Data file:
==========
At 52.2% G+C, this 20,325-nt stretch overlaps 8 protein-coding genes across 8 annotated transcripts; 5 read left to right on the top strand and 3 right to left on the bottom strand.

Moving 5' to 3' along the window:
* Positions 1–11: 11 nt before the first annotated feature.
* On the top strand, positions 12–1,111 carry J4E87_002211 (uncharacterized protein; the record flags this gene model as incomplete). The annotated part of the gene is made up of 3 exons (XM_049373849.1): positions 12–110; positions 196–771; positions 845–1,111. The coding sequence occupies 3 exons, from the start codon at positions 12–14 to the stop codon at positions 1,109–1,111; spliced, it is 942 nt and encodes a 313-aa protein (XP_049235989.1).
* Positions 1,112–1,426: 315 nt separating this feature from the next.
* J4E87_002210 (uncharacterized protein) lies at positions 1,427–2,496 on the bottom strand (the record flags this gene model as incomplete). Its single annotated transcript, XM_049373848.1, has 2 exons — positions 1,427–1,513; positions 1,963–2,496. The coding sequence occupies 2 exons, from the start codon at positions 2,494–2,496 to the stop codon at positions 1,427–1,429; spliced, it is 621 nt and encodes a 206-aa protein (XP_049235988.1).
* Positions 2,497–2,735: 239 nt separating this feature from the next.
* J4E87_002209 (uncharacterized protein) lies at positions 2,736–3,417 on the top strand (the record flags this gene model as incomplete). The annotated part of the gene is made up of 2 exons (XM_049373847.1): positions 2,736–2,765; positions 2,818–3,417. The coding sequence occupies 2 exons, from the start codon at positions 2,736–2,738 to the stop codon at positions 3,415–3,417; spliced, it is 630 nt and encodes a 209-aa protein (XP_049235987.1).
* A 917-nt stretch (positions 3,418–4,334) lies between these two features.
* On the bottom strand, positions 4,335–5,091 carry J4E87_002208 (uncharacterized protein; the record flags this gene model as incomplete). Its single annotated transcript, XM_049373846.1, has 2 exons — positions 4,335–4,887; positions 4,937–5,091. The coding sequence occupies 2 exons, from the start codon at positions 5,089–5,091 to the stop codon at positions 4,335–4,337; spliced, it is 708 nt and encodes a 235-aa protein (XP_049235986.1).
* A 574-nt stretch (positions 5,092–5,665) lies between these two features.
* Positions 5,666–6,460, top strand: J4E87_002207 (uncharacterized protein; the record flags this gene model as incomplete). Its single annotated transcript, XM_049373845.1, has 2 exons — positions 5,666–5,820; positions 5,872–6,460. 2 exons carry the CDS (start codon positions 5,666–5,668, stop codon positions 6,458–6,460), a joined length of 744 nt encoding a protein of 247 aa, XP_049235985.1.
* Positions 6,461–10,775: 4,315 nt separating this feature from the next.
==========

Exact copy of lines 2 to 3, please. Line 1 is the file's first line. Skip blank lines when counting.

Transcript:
Moving 5' to 3' along the window:
* Positions 1–11: 11 nt before the first annotated feature.